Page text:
Suchitra Samanta receives 2012 Sporn Award for Excellence in Teaching Introductory Subjects
Suchitra Samanta, instructor in the Women's and Gender Studies Program in the Department of Sociology and adjunct professor in the Department of Religion and Culture in the College of Liberal Arts and Human Sciences at Virginia Tech, has received the 2012 Sporn Award for Excellence in Teaching Introductory Subjects.
The annual award recognizes a Virginia Tech faculty member who teaches introductory-level courses. Students submit the nominations. Award recipients are selected by a committee composed of student representatives from the Omicron Delta Kappa and Golden Key honor societies, as well as the faculty member who won the award the previous year. Award winners receive $2,000 and are inducted into the university's Academy of Teaching Excellence.
The award was established in memory of Dr. and Mrs. Philip J. Sporn and is sponsored by the Center for Instructional Development and Educational Research and the Virginia Tech Academy for Teaching Excellence. Mr. Sporn was a Virginia Tech alumnus and president and chief executive officer of American Electric Power Co.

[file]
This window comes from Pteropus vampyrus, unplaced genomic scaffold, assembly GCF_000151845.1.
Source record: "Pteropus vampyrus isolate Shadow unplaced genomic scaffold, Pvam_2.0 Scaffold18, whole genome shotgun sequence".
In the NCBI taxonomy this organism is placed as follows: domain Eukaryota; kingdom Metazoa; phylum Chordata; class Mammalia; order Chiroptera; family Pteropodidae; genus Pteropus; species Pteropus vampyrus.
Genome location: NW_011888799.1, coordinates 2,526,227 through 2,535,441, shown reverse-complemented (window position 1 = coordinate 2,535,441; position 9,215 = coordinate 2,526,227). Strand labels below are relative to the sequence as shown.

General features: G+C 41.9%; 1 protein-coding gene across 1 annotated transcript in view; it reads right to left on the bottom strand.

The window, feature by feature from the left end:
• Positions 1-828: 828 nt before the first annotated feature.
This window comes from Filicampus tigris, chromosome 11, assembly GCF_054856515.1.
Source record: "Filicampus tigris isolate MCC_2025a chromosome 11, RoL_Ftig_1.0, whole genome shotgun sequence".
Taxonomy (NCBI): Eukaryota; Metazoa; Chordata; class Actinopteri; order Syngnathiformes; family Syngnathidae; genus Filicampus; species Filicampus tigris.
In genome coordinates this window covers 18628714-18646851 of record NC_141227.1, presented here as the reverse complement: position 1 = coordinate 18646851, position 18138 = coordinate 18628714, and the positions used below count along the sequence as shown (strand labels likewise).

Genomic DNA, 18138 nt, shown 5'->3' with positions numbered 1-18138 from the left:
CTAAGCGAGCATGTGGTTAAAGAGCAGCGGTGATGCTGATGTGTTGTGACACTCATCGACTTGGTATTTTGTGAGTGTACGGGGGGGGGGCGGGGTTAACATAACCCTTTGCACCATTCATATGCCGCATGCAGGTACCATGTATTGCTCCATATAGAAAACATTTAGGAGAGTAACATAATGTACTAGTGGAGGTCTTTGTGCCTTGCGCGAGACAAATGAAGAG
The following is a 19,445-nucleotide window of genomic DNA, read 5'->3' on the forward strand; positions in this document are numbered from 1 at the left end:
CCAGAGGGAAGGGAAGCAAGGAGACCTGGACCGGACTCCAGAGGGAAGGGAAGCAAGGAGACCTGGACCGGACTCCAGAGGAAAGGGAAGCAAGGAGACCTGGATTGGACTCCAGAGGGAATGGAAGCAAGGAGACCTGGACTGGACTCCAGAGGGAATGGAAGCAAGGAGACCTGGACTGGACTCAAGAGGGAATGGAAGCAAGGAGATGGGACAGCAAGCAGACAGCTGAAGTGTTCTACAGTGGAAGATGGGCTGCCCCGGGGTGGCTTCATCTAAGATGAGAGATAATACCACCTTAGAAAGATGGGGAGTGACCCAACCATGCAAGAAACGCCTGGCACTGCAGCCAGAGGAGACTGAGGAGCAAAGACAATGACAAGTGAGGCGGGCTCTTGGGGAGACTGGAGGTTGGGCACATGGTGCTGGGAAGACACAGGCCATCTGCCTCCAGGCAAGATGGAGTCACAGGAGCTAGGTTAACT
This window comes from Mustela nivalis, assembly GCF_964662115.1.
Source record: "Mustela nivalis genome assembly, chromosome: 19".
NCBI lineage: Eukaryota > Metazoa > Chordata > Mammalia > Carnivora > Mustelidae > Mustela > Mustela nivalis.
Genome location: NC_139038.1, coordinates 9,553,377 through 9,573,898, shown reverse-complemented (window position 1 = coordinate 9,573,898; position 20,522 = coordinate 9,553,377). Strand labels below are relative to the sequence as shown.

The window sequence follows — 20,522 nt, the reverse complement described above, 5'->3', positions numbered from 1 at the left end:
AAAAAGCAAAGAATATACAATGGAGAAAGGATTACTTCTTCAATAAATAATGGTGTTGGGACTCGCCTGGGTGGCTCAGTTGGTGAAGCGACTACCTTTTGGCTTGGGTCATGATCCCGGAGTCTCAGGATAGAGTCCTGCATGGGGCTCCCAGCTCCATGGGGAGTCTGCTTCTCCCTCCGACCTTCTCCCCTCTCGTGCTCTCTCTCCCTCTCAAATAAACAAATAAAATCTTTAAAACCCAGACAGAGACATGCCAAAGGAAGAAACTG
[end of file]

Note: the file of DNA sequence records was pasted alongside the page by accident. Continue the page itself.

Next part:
A member of the Virginia Tech faculty since 2003, Samanta has established herself as an extremely popular and highly effective teacher. She teaches introductory courses such as Asian Religions, Introduction to Women’s and Gender Studies, and The Asian American Experience.
“Suchitra teaches these courses with great seriousness and aims for her students to gain an ‘insider’ perspective on these subjects,” said Peter Schmitthenner, associate professor and head of the Department of Religion and Culture. “Unlike many ‘insiders’ who have a tendency to romanticize their own culture, Suchitra conveys this perspective with a critical eye with reference to comparable issues within the United States.”
Samanta is noted for constantly working toward enhancing her teaching. She has been involved with two different faculty study groups on teaching social justice and global citizenship. She developed several new courses; one in particular was in response to student demand.
“Suchitra’s ability to foster critical thinking in courses where faculty routinely encounter student resistance makes her success as a teacher all the more remarkable and valuable,” said Barbara Ellen Smith, professor of women's and gender studies.
One student wrote, “Class discussions got me thinking in a way I never had before. She opened my mind and encouraged me to grow as an individual.”
Another student wrote, “This class gave us the knowledge to engage diversity and foster compassion for fellow students and community.”
Samanta received two master’s degrees and a Ph.D. from the University of Virginia.